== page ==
Isolated Data Recovery May Be Your Best Protection Against a Ransomware Attack

Paul Gillin

In 2017, there was a 2,502% rise in the sale of ransomware through the dark web, as noted by Carbon Black. This year, the malicious software has already been blamed for attacks upon the city of Atlanta, an aerospace company and several healthcare providers. Isolated data recovery has emerged as the most effective defense.

Typically launched by a malicious link in a phishing email, ransomware quickly encrypts all files on an infected hard drive and then goes burrowing through the network, looking for other machines to compromise. Attackers demand payment of a ransom in exchange for the decryption key, but there’s no guarantee they will uphold their part of the bargain once the ransom is paid.

Ransomware is one form of attack you need to prepare for. Having current backups in place can enable organizations to recover within a few hours. But what if the backups are also infected? And what happens if infected data is inadvertently backed up, overwriting good data?

That’s where being able to isolate critical data for recovery purposes comes in. The concept isn’t new, but the ransomware epidemic has rekindled interest in this “belt and suspenders” technique for safeguarding backups against tampering. Properly isolated data works on the principle of creating an “air gap” between your networks connected to the public internet and those that are safely locked away behind a firewall. The air-gapped network is used for backup purposes only. It’s inaccessible to the main corporate network most of the time, and is only activated briefly and randomly during backups.

Backups are usually conducted over a secured, encrypted connection — and they’re isolated in a “sandbox” that is logically or physically separate from other backup copies. Files in the sandbox can be analyzed for the presence of malware or other suspicious files. Only after the risk of a ransomware infection has been ruled out is the backup written to the server.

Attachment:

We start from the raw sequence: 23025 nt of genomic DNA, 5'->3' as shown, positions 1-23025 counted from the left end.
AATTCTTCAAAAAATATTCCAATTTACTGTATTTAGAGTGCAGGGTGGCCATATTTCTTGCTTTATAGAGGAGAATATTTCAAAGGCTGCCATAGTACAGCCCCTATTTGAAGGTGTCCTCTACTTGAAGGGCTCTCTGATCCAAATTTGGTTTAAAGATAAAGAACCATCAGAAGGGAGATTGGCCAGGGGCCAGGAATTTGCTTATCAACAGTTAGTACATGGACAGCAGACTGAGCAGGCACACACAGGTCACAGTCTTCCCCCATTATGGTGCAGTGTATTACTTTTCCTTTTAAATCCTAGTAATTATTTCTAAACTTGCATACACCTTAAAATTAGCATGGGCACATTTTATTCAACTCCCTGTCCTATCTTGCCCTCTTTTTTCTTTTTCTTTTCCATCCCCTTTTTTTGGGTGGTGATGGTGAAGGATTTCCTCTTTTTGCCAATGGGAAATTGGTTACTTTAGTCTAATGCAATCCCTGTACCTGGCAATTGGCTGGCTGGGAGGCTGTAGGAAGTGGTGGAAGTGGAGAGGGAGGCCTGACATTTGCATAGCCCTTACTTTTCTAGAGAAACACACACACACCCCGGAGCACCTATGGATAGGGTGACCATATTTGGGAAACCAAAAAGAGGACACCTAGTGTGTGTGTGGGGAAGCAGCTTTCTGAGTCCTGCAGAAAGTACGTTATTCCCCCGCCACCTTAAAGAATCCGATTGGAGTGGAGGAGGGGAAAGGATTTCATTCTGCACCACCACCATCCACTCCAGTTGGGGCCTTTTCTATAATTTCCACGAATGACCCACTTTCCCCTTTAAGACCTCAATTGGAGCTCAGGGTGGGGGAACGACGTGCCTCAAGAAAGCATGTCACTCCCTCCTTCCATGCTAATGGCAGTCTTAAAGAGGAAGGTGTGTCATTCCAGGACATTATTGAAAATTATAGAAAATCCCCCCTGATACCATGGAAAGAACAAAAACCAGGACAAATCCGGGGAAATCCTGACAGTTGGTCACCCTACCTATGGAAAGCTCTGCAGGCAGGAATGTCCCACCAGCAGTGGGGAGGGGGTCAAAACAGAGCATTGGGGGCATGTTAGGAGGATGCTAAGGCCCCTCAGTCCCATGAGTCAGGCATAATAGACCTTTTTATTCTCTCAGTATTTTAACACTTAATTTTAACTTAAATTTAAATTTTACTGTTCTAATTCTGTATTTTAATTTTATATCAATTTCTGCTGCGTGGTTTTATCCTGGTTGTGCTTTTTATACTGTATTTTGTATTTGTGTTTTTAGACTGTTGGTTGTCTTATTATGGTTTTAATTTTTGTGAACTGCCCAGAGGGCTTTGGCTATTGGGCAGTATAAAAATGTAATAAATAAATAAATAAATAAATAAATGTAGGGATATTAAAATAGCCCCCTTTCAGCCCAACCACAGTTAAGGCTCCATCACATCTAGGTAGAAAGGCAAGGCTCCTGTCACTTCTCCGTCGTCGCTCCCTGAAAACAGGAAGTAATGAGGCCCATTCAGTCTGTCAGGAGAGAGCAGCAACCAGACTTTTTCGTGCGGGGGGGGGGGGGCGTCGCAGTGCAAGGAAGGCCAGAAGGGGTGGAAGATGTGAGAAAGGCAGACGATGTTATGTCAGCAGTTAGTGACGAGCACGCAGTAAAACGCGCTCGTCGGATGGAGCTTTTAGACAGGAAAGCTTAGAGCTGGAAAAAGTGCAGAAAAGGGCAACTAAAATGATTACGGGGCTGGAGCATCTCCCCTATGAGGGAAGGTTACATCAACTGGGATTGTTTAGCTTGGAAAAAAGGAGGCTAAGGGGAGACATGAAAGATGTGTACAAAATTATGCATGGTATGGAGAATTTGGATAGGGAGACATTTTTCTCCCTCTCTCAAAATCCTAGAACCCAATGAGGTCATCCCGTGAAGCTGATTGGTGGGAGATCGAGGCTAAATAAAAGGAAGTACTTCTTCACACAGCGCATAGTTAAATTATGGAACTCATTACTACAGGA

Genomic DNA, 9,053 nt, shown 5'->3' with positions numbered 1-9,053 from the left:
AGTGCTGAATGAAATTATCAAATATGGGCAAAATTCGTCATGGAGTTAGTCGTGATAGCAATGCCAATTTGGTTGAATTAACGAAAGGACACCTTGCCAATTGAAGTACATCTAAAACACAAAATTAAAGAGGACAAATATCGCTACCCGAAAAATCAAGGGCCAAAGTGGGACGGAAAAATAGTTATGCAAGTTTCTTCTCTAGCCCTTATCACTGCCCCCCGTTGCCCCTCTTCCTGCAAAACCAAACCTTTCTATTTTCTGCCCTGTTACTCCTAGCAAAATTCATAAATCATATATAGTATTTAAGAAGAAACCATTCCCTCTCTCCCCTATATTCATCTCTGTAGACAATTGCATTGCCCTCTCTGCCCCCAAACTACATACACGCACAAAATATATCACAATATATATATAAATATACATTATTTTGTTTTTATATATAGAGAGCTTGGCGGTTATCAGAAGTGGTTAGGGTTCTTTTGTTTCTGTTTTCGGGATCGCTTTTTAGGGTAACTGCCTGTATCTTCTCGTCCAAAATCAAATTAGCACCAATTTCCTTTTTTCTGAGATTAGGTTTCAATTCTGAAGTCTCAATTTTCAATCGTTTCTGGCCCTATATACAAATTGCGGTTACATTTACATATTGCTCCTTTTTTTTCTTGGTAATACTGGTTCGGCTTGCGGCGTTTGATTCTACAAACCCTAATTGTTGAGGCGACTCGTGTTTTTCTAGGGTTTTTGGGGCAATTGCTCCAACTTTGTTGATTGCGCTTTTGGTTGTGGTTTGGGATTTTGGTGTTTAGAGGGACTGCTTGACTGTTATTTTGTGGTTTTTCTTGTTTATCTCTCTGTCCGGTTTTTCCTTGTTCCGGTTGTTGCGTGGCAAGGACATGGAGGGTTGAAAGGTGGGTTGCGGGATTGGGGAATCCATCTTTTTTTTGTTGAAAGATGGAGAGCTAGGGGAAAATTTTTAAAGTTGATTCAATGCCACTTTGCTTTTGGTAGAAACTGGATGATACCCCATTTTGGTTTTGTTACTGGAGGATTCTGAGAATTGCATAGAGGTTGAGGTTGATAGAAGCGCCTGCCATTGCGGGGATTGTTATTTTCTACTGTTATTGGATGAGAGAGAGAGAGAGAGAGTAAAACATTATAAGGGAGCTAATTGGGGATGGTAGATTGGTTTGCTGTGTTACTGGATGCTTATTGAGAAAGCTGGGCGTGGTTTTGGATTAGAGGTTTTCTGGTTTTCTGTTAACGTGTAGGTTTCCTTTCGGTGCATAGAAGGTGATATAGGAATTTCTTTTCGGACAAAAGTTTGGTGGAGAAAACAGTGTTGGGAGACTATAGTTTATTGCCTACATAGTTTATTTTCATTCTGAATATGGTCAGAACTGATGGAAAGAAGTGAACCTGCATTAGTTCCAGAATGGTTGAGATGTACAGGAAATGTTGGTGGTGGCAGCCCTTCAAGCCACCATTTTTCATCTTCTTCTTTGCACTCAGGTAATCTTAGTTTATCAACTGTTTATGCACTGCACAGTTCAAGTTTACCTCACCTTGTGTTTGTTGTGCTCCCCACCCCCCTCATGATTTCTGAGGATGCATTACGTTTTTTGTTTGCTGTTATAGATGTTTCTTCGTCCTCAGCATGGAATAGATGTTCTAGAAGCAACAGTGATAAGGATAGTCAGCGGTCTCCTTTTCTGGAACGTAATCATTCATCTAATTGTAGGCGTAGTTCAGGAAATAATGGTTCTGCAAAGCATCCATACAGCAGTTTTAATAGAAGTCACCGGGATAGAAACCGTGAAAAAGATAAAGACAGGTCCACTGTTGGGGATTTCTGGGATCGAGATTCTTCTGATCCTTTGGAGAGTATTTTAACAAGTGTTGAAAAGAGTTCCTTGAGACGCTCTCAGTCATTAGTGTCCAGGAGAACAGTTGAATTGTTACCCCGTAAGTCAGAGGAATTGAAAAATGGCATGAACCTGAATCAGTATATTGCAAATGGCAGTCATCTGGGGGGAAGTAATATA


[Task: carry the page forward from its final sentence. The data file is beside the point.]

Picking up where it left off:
Making backup files read-only may also provide you with an extra layer of protection, as doing so makes it impossible for new data to overwrite your files. Several generations of backups may be kept in this state to minimize the downtime that would result from an infection. Older backups may be “aged out” for automatic deletion based upon policies.

While isolating critical data to protect it against a cyberattack is an appealing option for companies that deal with highly sensitive information, it can considerably increase the cost and administrative overhead of maintaining backups. For one thing, you must have a robust backup infrastructure — capable of storing at least two generations of production data — in place. IT must provide sufficient bandwidth to perform backups quickly to minimize connection time. And an administrator’s time may be required for each backup, or software may need to be purchased to automate the process. Additional time may also be needed to analyze sandboxed backups before releasing them.

Companies should consider working with a third party focused on data protection to alleviate these challenges. A solution that isolates critical data by disconnecting from the network significantly reduces the risk of ransomware infection and aids in the recovery from a cyberattack.

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